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§ 114. The Miraculous Draught of Fishes.—Effect of the Miracle on Peter.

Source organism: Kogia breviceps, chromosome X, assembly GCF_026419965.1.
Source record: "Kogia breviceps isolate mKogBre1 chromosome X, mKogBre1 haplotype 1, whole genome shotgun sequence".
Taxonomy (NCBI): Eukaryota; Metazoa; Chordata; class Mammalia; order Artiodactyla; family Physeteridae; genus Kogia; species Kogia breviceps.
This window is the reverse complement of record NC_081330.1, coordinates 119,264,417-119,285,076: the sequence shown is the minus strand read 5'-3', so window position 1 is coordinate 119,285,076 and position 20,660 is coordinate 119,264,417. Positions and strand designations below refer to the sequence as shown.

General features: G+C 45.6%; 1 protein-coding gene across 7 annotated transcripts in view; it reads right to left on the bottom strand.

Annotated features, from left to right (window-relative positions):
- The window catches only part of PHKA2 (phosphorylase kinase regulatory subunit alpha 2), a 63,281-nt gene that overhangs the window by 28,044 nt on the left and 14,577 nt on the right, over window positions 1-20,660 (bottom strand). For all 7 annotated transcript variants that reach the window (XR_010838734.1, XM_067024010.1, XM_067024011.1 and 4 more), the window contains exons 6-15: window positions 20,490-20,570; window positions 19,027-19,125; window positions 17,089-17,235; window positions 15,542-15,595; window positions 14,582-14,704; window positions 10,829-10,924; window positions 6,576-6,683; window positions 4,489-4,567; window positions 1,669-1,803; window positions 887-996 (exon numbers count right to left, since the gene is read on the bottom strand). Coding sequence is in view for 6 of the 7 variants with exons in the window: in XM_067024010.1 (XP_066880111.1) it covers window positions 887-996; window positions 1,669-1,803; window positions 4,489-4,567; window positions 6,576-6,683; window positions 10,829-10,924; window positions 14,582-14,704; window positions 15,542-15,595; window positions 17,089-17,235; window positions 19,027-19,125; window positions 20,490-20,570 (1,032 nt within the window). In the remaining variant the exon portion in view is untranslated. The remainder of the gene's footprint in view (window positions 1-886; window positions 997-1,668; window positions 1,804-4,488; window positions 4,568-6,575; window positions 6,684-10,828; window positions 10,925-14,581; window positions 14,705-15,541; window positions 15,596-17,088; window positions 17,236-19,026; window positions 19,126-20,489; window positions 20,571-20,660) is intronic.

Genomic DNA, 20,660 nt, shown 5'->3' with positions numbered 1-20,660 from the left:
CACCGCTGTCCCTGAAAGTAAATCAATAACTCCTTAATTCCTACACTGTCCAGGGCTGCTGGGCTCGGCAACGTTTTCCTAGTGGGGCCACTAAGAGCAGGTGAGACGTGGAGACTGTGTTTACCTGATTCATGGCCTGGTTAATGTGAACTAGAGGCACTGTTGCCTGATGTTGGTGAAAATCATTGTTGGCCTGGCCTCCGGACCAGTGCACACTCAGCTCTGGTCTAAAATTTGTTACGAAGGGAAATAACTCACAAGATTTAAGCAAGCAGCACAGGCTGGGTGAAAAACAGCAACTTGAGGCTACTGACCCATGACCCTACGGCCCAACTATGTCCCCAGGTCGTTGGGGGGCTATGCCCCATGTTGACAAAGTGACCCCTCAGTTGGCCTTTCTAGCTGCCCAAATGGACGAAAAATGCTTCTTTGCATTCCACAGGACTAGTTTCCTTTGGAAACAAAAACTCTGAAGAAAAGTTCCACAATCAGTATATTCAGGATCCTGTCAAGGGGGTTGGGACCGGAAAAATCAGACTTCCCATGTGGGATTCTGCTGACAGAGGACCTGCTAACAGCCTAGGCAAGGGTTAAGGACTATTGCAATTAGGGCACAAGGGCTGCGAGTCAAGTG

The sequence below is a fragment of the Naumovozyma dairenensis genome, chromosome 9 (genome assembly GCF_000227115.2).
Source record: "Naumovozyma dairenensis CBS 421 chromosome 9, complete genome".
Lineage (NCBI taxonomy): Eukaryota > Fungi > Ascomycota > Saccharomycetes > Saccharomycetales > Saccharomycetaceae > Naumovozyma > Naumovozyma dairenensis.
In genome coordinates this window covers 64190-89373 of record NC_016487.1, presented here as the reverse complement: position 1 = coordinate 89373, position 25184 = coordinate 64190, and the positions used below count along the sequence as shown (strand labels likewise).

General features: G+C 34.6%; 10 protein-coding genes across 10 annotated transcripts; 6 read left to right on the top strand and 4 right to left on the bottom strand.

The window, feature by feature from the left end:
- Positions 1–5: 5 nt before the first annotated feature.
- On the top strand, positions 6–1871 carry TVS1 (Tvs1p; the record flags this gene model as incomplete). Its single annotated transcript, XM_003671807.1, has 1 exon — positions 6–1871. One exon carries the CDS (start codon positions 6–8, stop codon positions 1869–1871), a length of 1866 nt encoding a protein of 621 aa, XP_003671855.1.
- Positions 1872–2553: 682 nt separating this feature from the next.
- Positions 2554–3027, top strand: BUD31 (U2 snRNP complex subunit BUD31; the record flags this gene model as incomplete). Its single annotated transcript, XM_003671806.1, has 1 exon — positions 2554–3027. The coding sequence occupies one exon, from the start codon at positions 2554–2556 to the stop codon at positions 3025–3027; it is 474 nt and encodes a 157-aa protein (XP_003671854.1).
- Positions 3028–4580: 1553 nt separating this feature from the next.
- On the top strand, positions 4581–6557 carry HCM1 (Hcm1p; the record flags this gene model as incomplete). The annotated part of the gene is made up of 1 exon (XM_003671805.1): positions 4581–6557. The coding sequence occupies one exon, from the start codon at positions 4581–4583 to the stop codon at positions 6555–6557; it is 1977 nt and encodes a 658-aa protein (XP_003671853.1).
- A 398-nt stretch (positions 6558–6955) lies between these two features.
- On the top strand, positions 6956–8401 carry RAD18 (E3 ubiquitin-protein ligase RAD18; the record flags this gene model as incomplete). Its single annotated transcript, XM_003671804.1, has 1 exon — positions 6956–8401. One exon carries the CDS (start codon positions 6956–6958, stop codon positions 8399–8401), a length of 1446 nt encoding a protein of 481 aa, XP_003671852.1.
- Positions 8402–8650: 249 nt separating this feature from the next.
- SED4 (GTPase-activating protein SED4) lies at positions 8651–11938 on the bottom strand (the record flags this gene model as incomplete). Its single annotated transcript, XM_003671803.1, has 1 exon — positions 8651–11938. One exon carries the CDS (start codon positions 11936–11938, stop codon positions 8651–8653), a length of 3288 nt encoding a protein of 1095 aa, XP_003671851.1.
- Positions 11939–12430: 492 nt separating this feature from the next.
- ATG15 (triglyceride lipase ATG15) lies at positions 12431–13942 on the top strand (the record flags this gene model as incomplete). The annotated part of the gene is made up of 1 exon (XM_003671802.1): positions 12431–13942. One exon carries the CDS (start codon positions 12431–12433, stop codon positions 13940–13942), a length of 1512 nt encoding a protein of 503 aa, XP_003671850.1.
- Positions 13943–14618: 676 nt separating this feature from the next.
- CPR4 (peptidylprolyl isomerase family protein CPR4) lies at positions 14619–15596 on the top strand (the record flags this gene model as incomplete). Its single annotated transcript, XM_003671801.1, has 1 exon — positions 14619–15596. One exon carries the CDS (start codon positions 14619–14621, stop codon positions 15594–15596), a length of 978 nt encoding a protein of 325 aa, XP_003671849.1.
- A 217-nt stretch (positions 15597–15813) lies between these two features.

ON his return to Galilee Christ at once began his labours as a teacher; not, however, in the synagogues, but in instructing the groups that gathered around him. He betook himself first, not to Nazareth, his native place, where he could least hope to be received as a prophet (the carnal mind looks only at the outward appearance), but to the little town of Capernaum. The young men who had accompanied him from Peraea were from the neighbourhood of Capernaum 163and Bethsaida; and he only waited for a suitable opportunity to take them into closer communion. Such an opportunity was the following: